Bill Nye Brings Beautiful, Evidence-Based Science to Netflix This April

Just as the collective ruckus of science deniers hits its peak, Netflix announces a date for 'Bill Nye Saves the World', a heroic new show that will answer the most pressing science questions of our era. 

Bill Nye Brings Beautiful, Evidence-Based Science to Netflix This April
Heroes don't wear capes, they wear coats. No lies, no hidden agenda – Bill Nye will set the record straight on science.

In August last year it was announced that Bill Nye was getting his own Netflix show. Bill is back alright (although he never really left us), and now we finally have a date – for the show to air. For a “date” date you’ll have to ask directly.


On April 21, the 13-part series ‘Bill Nye Saves the World’ will embark on its enormous mission to be an informed (and entertaining) counterweight to science skeptics by refuting bogus claims with a little thing called evidence. Each episode, he’ll tackle a topic like climate change, GMOs, sex, space, and alternative medicine. He will make things explode, shake, and fly during lab demos, and bring on guests like science educator Derek Muller, supermodel Karlie Kloss, comedian Joel McHale, actors Donald Faison and Zach Braff, and musician Steve Aoki.

In terms of timing, ‘Bill Nye Saves the World’ is not just a fun idea, but a necessary one. Margaret Atwood dropped by Big Think late last year to explain that certain people find science "inconvenient", and anti-science mindsets – about climate change, for example – will continue to be propagated from the top and trickle down through the public consciousness until clean energy becomes profitable enough for the wealthy to “believe” in climate change. Only then will policy change follow. 

Scientists and academics have not always done a great job of communicating important ideas to the public, but the national mood has pushed the science community to respond in various ways – like UC Berkeley genetics professor Michael Eisen, who has announced he'll be running for Senate in 2018, a level of government with zero scientists in its ranks. Educating the public through popular programming, which has been Nye’s missions since the 1990s, is another route: it can mobilize minds and stoke change from the bottom up. “Change doesn’t come from Washington, change comes to Washington,” Obama once said.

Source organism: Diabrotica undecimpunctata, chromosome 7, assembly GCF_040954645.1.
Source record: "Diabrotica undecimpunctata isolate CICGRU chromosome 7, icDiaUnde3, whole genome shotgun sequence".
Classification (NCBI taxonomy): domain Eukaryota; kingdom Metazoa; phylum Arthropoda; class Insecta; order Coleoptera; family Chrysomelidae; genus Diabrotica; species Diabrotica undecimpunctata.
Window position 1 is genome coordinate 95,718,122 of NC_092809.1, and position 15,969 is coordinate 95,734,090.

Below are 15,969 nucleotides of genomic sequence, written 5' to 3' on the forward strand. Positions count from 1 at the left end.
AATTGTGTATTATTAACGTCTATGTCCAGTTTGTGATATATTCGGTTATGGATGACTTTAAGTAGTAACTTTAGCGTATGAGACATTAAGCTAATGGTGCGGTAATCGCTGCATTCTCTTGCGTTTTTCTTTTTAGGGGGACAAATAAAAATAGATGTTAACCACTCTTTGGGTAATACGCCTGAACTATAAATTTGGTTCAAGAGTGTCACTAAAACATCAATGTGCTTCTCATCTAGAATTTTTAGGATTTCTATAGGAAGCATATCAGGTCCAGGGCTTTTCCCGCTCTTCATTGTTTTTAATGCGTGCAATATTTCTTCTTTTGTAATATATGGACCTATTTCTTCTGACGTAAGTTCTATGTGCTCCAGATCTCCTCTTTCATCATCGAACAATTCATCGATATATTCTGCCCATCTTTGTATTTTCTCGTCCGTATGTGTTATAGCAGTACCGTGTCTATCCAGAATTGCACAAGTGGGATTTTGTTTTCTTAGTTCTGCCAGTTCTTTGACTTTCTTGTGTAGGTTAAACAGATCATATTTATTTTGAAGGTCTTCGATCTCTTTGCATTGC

Nye is a regular guest at Big Think, where he answers viewer questions for us every Tuesday. Here are two of his finest moments:

#1. Are there Ghosts?

Bill Nye tackles a tough question that every person alive has been hung up on – what happens after we die? Where does our life energy go? 

#2. Why Do We Need Science-Literate Leaders?

Bill Nye weaves explains the importance of science literacy in a country's elected leaders.

Netflix is marketing Nye as a new hero in town. Sure he has a six-pack of facts, mental muscle to shred misinformation into confetti, and an invisible weapon: words – but can he save the world?

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